Filing Cabinet of the Damned

Friday, March 24, 2006

The Champions Project: Moondragon #1

Moondragon #1: Plague of Apes

Page one: a small starship lands on the outskirts of South Bend, Indiana. We read narration: “I return to the planet of my birth.” Out of the ship strides a six-foot tall white woman dressed in nondescript jeans, sneakers, and a t-shirt. She is bald as can be. The narration continues, “Though it is not my home.”

The bald woman surveys a suburban housing development in the distance as she pulls on a brunette wig. “Nor am I one of them.” A gentle breeze blows as she watches a school bus roll past and laughing children run by. Disgust flits across her face.

“A plague of apes,” she fumes. The woman introduces herself to the reader. She is Heather Douglas, known as Moondragon.

Pages two and three: Double splash. The scene is inside a giant metal dome. Smooth metal sculptures and wild green plants curve throughout it. A bolt of Kirby Crackle energy arcs across two poles in the background. Stone sculptures that resemble tiki gods occupy key portions of the floor, fountains of mercury pouring down the sculptures, forming gleaming rivers and pools. Strange and beautiful humanoid beings costumed in garish outfits fly and run around the scene. The scene is big, bold, and striking. The goal is to make the reader think “woo, that sure is somethin’.”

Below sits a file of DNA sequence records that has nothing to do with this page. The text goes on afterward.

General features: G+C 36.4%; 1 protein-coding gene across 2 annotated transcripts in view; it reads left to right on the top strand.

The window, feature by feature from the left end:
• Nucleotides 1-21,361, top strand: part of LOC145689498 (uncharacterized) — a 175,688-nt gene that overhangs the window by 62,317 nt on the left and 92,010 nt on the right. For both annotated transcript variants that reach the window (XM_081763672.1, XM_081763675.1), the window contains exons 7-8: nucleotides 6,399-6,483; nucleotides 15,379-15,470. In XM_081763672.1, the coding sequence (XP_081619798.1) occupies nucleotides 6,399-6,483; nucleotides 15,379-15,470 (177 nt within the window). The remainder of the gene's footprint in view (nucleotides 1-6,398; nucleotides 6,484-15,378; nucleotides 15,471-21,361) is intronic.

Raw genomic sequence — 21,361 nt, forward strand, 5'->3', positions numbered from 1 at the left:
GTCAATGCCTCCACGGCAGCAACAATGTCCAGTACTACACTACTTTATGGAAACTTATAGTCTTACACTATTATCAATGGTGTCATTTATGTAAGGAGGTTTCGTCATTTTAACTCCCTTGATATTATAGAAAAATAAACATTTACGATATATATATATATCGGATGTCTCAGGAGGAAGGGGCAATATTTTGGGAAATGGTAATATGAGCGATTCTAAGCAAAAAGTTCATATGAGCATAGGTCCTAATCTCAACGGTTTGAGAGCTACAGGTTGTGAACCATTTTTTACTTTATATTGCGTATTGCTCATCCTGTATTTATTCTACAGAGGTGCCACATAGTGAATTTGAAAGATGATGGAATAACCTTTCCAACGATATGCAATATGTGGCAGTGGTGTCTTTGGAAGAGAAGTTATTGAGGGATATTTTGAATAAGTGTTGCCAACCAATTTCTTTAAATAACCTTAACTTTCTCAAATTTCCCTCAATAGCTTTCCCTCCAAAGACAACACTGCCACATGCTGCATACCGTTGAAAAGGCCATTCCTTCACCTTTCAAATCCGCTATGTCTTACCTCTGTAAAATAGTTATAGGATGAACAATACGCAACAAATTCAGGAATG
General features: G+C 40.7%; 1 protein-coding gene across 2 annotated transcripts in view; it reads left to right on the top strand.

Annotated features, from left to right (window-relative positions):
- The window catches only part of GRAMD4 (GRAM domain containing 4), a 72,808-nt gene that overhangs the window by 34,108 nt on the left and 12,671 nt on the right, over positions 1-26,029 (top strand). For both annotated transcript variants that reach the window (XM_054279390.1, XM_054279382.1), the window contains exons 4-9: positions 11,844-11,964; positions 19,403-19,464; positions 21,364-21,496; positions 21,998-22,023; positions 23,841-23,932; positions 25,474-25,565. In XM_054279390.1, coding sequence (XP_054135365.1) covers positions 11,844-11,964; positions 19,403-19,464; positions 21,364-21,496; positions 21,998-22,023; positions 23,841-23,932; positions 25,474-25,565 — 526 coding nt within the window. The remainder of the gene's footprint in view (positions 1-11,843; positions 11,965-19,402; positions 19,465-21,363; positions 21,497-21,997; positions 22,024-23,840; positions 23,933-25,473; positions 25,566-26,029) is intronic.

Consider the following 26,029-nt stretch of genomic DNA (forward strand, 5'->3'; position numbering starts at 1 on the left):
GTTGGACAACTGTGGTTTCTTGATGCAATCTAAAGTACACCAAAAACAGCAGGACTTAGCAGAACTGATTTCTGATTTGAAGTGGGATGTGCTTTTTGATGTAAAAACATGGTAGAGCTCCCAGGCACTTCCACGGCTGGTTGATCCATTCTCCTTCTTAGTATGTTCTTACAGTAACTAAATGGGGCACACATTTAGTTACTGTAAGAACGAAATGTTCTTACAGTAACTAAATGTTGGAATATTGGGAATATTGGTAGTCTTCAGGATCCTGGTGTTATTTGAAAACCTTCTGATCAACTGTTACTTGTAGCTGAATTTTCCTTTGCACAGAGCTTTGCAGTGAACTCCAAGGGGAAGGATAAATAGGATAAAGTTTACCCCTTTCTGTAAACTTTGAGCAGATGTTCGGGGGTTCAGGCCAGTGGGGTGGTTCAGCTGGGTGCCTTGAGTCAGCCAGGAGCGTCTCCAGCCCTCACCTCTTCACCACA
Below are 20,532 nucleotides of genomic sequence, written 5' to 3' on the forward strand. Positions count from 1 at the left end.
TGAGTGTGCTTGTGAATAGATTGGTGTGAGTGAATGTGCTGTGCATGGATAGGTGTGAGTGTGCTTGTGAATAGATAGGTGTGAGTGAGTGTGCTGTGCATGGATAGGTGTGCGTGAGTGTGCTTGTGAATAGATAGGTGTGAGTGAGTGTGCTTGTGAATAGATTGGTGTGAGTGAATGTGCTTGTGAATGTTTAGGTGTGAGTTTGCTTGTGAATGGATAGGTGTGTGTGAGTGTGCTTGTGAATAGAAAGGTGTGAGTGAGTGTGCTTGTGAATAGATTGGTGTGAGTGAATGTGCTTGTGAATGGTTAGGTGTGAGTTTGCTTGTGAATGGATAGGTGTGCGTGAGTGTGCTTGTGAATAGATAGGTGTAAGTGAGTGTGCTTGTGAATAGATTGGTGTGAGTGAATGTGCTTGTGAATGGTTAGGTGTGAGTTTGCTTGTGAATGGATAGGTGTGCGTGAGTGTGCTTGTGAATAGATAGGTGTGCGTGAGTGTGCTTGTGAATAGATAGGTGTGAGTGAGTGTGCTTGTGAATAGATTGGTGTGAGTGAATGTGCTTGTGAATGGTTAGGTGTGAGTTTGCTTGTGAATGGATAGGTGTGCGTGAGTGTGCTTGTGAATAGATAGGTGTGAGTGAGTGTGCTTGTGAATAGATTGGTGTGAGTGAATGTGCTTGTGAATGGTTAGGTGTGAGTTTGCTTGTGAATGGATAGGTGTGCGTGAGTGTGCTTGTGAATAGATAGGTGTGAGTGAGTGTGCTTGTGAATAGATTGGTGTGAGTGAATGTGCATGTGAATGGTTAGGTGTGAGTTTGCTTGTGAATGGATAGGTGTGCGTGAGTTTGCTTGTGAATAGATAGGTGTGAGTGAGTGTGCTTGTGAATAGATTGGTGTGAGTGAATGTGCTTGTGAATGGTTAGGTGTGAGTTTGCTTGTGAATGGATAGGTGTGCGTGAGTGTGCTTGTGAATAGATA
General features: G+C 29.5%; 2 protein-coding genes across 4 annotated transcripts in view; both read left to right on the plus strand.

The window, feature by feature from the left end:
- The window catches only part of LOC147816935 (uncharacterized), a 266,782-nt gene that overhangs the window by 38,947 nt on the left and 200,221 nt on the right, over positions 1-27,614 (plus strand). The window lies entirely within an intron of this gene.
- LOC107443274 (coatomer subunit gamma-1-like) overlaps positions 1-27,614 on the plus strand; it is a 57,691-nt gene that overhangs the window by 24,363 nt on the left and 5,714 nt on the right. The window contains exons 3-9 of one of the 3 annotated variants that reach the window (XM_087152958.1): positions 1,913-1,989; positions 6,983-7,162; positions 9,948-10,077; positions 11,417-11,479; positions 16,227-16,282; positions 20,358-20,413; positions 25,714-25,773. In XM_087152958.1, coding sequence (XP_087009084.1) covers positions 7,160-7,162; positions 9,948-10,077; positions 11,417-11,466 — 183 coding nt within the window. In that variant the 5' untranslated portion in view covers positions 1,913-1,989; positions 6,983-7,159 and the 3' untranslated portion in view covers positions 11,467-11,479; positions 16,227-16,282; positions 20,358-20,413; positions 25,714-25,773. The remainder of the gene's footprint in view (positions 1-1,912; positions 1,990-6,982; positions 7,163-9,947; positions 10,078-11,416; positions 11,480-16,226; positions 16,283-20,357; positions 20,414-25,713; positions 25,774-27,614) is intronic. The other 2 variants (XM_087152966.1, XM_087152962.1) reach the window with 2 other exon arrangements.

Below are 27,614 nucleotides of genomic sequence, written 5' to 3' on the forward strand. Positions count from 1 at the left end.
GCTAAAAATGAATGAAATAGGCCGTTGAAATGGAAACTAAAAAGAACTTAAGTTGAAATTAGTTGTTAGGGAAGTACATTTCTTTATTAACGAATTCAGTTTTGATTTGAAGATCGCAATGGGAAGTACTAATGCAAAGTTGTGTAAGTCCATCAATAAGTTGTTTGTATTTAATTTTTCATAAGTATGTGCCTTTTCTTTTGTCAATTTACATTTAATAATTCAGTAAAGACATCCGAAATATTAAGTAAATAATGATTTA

In the foreground of this magnificent scene, we see Moondragon walking straight towards the reader in her normal attire (the science-fictiony thing depicted here). She is also big, bold, and striking.

Her narration explains that her home is on Titan, a moon of Saturn, where she was raised by the Priests of Shao-Lom. Yesterday, she tells us, she came to the Dome of Pama, a great unease weighing upon her.

We see her talk to the High Priestess of Shao-Lom, seeking to understand her disquiet. The Priestess suggests Moondragon meditate for six hundred years. She then points to a quiet corner of the Dome, where a collection of Titanians sit, lost in nigh-eternal trances. “They grow wise, and over the centuries the disquiet in their minds returns to silence. Join them and know peace, my daughter.”

Moondragon grows angry. She reminds the priestess that her human lifespan is measured in decades, not millennia. The priestess, confused, begins to spit out non sequitur homilies. Moondragon leaves, seething. The Titanians cannot understand the problem, she decides, much less provide an answer.